IAP 1999, Presentation 16:

Graham Noble and Diane Stirling

University of Glasgow



Silver tarnishing is a problem experienced by all owners, curators and conservators of silver collections. The black silver tarnish (silver sulphide) which forms as a result of the reaction of silver with sulphur-containing gases in the atmosphere detracts from the beauty of silver artefacts. In addition, regular cleaning can result in the loss of fine detail from the surface of unique works of art. In some cases, for example silver threads on historic textiles or daguerretype photographs, safe and effective tarnish removal is particularly difficult to accomplish.

In order to achieve superior protection of museum, ecclesiastical or private silver collections from tarnishing, a 3-year research project, "SILPROT", was funded by the European Commission DG XII Environment Programme in 1998. By adopting an integrated, multidisciplinary approach, SILPROT is designed to provide a European solution to an international problem. The project team comprises specialists in environmental science, conservation research and absorbents for sulphur removal. The aims are to:

This paper will concentrate on the use of absorbents to remove sulphur gases from showcases as a means of preventative conservation. The synthesis and characterisation of transition metal based absorbents will be discussed briefly before discussing more fully the testing procedures used to evaluate the absorbents under laboratory conditions. Finally a comparison of the SILPROT absorbents with commercially available absorbents will be made indicating that the SILPROT absorbents are equal to- and in many cases superior to- the commercial absorbents tested (under the same laboratory conditions).



The absorbents are produced using the co-precipitation technique. This method allows total control of the synthesis conditions of the materials including the temperature, pH, concentration of the reactants and rate of reaction.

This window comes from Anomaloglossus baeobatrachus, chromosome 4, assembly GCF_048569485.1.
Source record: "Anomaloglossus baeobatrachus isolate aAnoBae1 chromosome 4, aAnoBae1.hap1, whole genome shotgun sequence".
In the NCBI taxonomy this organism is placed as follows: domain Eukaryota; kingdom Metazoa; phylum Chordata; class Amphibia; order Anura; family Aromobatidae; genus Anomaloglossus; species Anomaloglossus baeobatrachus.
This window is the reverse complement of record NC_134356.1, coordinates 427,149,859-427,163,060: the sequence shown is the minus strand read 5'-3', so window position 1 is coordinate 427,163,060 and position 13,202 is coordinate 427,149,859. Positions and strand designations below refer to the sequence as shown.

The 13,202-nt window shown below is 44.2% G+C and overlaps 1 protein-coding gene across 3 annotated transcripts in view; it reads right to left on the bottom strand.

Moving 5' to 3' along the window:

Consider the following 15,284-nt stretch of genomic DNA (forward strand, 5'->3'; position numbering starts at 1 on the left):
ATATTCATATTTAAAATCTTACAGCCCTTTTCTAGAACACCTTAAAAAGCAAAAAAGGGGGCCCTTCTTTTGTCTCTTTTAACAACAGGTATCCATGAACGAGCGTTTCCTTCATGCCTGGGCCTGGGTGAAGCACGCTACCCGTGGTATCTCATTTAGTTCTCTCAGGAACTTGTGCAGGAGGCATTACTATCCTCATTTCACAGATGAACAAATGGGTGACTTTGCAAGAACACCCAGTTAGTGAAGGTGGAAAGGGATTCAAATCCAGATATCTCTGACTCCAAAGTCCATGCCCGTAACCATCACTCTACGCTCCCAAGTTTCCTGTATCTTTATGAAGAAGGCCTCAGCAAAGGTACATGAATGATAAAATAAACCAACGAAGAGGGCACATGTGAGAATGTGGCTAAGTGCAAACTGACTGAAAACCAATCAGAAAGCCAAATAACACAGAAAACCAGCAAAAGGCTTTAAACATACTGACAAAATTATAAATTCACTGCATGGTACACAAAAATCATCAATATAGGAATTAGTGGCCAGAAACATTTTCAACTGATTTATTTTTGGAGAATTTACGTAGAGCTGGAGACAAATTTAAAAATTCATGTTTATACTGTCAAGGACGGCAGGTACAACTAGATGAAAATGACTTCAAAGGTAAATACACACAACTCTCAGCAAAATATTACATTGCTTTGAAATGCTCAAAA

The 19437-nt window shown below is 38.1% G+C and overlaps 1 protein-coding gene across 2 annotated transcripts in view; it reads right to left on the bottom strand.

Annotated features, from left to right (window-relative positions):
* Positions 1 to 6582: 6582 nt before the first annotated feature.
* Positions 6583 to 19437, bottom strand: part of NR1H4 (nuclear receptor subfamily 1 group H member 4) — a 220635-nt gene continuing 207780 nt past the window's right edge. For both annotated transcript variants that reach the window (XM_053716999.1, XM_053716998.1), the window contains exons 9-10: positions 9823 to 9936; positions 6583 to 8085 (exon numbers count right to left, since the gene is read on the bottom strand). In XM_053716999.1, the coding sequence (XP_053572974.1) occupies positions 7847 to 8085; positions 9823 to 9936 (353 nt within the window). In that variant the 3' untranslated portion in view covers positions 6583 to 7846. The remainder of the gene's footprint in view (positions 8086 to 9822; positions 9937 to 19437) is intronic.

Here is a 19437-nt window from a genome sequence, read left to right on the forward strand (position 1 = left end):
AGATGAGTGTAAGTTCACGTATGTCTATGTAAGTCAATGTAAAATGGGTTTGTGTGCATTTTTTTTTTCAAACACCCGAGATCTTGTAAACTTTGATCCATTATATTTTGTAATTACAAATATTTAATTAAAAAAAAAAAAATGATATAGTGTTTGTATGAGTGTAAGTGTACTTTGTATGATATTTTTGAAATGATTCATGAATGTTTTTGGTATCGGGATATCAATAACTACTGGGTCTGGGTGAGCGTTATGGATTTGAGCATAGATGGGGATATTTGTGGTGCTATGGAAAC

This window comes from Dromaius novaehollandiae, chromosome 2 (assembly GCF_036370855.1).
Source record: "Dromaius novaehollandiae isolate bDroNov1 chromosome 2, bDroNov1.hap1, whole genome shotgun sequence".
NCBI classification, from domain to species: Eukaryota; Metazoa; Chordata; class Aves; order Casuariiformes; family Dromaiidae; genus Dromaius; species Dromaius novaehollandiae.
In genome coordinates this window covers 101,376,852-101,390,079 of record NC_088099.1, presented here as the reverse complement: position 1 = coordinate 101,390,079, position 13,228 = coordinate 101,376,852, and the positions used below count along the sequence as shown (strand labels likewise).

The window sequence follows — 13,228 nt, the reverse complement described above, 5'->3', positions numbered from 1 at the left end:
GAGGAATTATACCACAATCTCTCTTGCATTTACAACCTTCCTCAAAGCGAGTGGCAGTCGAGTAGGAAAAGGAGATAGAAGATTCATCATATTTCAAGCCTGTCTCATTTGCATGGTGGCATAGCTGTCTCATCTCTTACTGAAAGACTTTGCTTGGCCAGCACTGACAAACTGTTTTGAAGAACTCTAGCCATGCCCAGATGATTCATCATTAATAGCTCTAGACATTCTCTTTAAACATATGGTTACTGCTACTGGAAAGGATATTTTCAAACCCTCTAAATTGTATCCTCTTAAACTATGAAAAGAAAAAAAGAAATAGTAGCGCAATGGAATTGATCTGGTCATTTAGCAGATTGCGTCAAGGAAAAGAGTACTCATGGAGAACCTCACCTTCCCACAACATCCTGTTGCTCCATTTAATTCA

The initial materials that are produced are called precursors and although these can be used as absorbents themselves without further treatment, they are often calcined i.e. heated under flowing air to produce different materials called oxides. The precursors are usually coloured and indicate when they are exhausted by changing colour to black. The oxides are black but have higher surface areas and are usually better absorbents.

The co-precipitation technique as illustrated above can be used to control the synthesis of the absorbents.

Absorbent Testing

2% H2S passed over a 5cm3 absorbent bed and alkaline lead acetate solution used to detect breakthrough of H2S after absorbent failure. The H2S causes lead sulphide to precipitate out of the lead acetate solution and this can be monitored using a light gate as shown below.

The absorbents can be pelletised for ease of use and are approximately 1000µm in size when tested.


Selected results to illustrate the efficiency of the absorbents under laboratory test conditions:

Absorbent Breakthrough Time (mins) % Conversion % Reaction
SILPROT 1 110 23.33 82.50
SILPROT 2 283 25.89 86.59
SILPROT 3 340 46.29 109.05
SILPROT 4 151 12.58 29.72
SILPROT 5 88 20.67 84.52
SILPROT 6 433 42.10 99.38
SILPROT 7 58 6.86 16.14
Commercial 1 7 0.66 ------
Commercial 2 29 2.31 ------
Commercial 3 7 0.40 ------
Commercial 4 8 0.49 ------

% Conversion = weight of H2S absorbed / weight of absorbent
% Reaction = moles of H2S absorbed / moles of metal


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Index of presentations at IAP 1999 meeting

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